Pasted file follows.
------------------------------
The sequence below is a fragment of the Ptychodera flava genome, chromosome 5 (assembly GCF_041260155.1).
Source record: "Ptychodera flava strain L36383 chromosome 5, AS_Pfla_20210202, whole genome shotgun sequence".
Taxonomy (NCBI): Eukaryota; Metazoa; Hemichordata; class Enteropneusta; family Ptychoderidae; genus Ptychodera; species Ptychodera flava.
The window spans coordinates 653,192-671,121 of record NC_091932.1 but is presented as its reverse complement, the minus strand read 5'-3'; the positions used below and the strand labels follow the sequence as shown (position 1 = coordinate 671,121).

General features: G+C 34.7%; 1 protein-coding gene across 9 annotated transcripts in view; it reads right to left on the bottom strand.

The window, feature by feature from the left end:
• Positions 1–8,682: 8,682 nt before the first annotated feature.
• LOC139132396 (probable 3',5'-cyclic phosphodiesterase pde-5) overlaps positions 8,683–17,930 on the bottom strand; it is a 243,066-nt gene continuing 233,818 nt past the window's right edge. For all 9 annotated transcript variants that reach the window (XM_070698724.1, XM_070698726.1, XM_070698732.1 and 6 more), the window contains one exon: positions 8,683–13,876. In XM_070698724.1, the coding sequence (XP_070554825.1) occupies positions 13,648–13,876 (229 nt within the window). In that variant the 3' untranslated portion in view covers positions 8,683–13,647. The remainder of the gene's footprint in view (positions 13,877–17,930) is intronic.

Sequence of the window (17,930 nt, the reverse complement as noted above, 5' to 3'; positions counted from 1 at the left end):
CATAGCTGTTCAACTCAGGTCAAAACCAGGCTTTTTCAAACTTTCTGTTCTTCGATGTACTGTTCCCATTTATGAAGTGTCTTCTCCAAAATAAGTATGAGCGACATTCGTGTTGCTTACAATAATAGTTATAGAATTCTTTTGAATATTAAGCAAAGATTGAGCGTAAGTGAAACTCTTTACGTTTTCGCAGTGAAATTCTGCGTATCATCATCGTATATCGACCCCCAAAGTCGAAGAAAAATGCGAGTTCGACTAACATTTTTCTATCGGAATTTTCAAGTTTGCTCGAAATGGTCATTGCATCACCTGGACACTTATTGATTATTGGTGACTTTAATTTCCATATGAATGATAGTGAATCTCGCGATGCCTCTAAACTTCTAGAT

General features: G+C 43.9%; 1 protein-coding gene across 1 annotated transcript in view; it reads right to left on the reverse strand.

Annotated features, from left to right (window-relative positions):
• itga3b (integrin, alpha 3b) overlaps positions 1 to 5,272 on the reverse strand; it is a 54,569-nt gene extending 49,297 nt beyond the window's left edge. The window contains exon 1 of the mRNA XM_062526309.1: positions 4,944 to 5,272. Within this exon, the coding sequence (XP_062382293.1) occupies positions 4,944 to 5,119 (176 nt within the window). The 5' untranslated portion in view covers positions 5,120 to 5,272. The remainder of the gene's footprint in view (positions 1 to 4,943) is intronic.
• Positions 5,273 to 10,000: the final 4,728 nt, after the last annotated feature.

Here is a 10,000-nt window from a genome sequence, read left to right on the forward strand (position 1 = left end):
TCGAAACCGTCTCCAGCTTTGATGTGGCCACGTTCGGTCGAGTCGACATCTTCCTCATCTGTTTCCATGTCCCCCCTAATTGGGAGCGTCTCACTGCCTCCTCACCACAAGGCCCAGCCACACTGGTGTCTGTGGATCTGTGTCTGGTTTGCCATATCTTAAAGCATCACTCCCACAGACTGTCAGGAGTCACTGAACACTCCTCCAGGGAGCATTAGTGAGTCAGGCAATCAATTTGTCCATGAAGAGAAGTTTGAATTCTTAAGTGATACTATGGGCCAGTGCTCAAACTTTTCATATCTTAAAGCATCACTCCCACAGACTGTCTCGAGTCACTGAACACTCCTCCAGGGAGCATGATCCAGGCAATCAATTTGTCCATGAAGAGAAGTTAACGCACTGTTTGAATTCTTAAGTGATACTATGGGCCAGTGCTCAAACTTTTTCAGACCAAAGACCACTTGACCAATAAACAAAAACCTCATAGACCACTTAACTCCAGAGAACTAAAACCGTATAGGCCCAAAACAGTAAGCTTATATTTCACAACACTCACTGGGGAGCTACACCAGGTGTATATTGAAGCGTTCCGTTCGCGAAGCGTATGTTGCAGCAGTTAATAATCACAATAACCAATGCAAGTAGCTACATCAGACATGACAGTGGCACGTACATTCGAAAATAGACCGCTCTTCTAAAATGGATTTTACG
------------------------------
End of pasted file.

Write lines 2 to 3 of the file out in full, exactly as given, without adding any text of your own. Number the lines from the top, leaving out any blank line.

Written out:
Source record: "Ptychodera flava strain L36383 chromosome 5, AS_Pfla_20210202, whole genome shotgun sequence".
Taxonomy (NCBI): Eukaryota; Metazoa; Hemichordata; class Enteropneusta; family Ptychoderidae; genus Ptychodera; species Ptychodera flava.